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ArtistWorks Vocal School Lessons: Basics: Your Tongue

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[MUSIC]
One of the physical tools
that we have in singing is our tongue.
We use it for a lot of different aspects
of singing, and
it can either help or hinder the way that
we sing.
Example.
For, do this, do this consonant, Te.
Now if you've said tee, that is a word.
And the word is going to have a consonant.
The actual T and the vowel E.
So I just want you to do the consonant Te,
Te, and you feel how the tip of
the tongue, Te, touches the front roof of
your mouth and then drops.
That's a muscle action because your tongue
actually starts here.
It's the whole inside, you know,
of your mouth, lying on the, on the floor
of your mouth.
And it ends right here, put your fingers
there.
Okay, if you put your fingers here and
then swallow, feel that movement?
If you didn't do it, do it now.
Yeah, and swallow.
That's your tongue moving up and then
dropping down.
The thing that makes the sounds of your
voice is right in here, called your
vocal folds, you might know them as vocal
cords, that's not the right name.
Anyway, they're, they're, we'll get into
it later, but they're in here, and
they're in this front tube, which is
called your larynx.
You don't need to remember that word, but
that's what it called.
And the tongue the ro, the base of it is
connected to the top of it.
So when the tongue pulls up too much, it
pulls the larynx out of position.
Or if the tongue is pressed down, it
pushes the larynx,
again lower, but out of po, out of
position.
This backfires on the muscle movements of
your vocal folds, and they have a tougher
time doing what they need to do and
vibrate the way that they need to.
So it all jams up.
Additionally, if the tongue is tight,
which it tends to be unless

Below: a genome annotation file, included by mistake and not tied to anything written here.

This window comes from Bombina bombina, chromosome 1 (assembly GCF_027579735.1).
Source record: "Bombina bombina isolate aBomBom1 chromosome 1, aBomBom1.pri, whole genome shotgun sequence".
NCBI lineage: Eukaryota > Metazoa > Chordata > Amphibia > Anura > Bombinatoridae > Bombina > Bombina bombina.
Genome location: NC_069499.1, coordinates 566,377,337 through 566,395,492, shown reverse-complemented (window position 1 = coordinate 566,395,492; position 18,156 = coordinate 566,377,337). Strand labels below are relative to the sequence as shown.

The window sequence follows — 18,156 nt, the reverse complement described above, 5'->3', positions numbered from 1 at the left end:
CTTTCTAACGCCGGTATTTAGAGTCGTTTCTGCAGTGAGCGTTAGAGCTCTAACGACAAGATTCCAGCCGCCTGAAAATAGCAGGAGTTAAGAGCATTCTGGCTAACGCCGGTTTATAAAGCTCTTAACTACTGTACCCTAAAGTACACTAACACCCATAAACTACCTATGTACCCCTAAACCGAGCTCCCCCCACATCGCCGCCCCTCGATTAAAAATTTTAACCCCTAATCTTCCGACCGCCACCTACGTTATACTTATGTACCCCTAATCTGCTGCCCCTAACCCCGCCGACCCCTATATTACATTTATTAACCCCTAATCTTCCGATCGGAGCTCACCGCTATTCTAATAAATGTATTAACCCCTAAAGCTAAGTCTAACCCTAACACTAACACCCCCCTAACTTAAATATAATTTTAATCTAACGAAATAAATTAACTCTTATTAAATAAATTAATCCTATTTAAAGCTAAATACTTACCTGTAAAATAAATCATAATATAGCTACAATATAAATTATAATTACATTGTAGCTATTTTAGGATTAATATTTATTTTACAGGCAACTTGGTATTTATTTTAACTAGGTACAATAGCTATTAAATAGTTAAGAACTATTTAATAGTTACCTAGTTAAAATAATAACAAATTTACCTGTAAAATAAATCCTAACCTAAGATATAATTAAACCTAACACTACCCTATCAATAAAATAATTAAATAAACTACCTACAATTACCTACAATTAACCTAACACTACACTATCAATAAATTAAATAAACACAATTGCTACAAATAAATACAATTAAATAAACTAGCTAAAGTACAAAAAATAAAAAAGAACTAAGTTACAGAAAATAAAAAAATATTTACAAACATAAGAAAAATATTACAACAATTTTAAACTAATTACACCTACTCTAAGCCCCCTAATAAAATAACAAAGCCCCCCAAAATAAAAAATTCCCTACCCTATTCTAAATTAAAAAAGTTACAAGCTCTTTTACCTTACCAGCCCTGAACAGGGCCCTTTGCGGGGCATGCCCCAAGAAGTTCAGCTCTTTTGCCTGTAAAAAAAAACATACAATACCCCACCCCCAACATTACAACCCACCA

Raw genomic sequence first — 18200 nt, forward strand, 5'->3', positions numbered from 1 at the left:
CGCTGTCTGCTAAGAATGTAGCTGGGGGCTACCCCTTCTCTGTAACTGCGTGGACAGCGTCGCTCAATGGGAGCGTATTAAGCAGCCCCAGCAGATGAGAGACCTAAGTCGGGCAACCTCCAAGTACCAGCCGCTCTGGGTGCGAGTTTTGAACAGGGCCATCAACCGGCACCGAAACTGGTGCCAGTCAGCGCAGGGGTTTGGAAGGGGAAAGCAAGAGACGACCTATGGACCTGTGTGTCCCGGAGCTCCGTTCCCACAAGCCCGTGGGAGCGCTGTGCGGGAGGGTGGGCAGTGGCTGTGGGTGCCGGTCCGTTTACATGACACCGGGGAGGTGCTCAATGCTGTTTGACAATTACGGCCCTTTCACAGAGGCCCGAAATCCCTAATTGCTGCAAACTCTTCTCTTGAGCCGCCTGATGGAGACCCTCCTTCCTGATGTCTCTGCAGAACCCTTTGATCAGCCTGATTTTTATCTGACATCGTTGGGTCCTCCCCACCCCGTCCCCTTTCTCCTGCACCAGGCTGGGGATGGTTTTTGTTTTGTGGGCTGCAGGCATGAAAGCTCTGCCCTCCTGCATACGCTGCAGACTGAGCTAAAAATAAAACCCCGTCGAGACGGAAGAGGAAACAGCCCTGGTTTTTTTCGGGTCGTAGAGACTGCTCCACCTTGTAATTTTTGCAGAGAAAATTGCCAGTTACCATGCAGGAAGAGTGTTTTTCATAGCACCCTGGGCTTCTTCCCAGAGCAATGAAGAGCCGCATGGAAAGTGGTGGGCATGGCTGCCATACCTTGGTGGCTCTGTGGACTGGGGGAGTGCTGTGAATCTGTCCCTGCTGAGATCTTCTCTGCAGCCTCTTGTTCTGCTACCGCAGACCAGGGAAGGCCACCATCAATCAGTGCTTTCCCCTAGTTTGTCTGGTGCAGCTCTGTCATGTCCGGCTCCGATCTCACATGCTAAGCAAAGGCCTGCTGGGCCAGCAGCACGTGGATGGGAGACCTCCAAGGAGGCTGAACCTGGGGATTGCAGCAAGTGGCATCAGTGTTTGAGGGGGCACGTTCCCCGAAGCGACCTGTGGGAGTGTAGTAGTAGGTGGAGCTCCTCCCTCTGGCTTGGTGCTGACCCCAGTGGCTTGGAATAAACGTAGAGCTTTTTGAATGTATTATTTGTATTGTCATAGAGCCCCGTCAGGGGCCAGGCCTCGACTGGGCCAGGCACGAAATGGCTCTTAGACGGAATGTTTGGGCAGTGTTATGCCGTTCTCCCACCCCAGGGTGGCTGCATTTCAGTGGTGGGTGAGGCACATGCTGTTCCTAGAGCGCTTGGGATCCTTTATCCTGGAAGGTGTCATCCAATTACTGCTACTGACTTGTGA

you do certain exercises to get it
flexible, which we're about to do.
If the tongue is tight, it reduces the,
how shall I call it,
like the, the size of your voice, the
warmth of your voice.
In the sound, it sounds kind of jammed up
or tense, something like that.
Like you could have, [SOUND] It's really
tight tongue.
[SOUND] Or [SOUND] now I'm dropping my
tongue or pulling it.
[SOUND] Which makes a more nasal sound,
but either,
any one of those examples, it feels like
you have to push your voice in order for
it to work for you, but the voice is
actually designed to respond
to your creative ideas, how you want to
express yourself.
It's those things that we haven't done to
really prepare it,
develop it, or are, in fact, acting as a
barrier to its
working that makes it feel like we have to
use more effort.
And then, instead of just imagining the
sounds and
really expressing yourself, you're instead
[SOUND] you know, working,
working, working, to get your voice to do
something for you.
So it's not as fun an activity, and
you may have experienced this at least
once in your life trying to sing.
So, the tongue is a very important area
to limber, and there are gonna be a series
of different
moves we're going to do that will help
stretch it out.
The cool thing about the tongue is that it
will respond
very quickly if you do the right things to
limber it.
As a result, some of the exercises I'm
about to show you are not done
over and over and over again.
They're done just several repetitions, and
then that's it for now.
You can do it again later, fine, but don't
do a whole lot in a row.
The other thing about the tongue is if
you'll excuse this analogy,
it's a little bit like an inchworm.
So if you were ever to watch a worm as it
goes along,
it can subdivide, it's like a muscle, the
whole worm,
and it moves and subdivides itself.
Well, we can move the tip of the tongue,
we can move the middle or
sides of the tongue, like if you curve
your tongue and
let the sides of it touch the molars or
your teeth on either side.
Huh?
Some people can roll it.
You don't need to, but, you know, I'm just
showing you how, how it subdivides.
You can have the back of the tongue go up,
back of the tongue go down, or
just lie there.
So we're gonna do exercises that get the
tongue to move in different ways, and
by doing that, it will limber, and
you'll notice an immediate response in a
better voice.
Which means after you do each exercise,
I'm gonna tell you to stop the video and
sing a song.
And then do the next one and sing the same
song and do the next one and
sing the same song and see how your voice
develops as a result.
[MUSIC]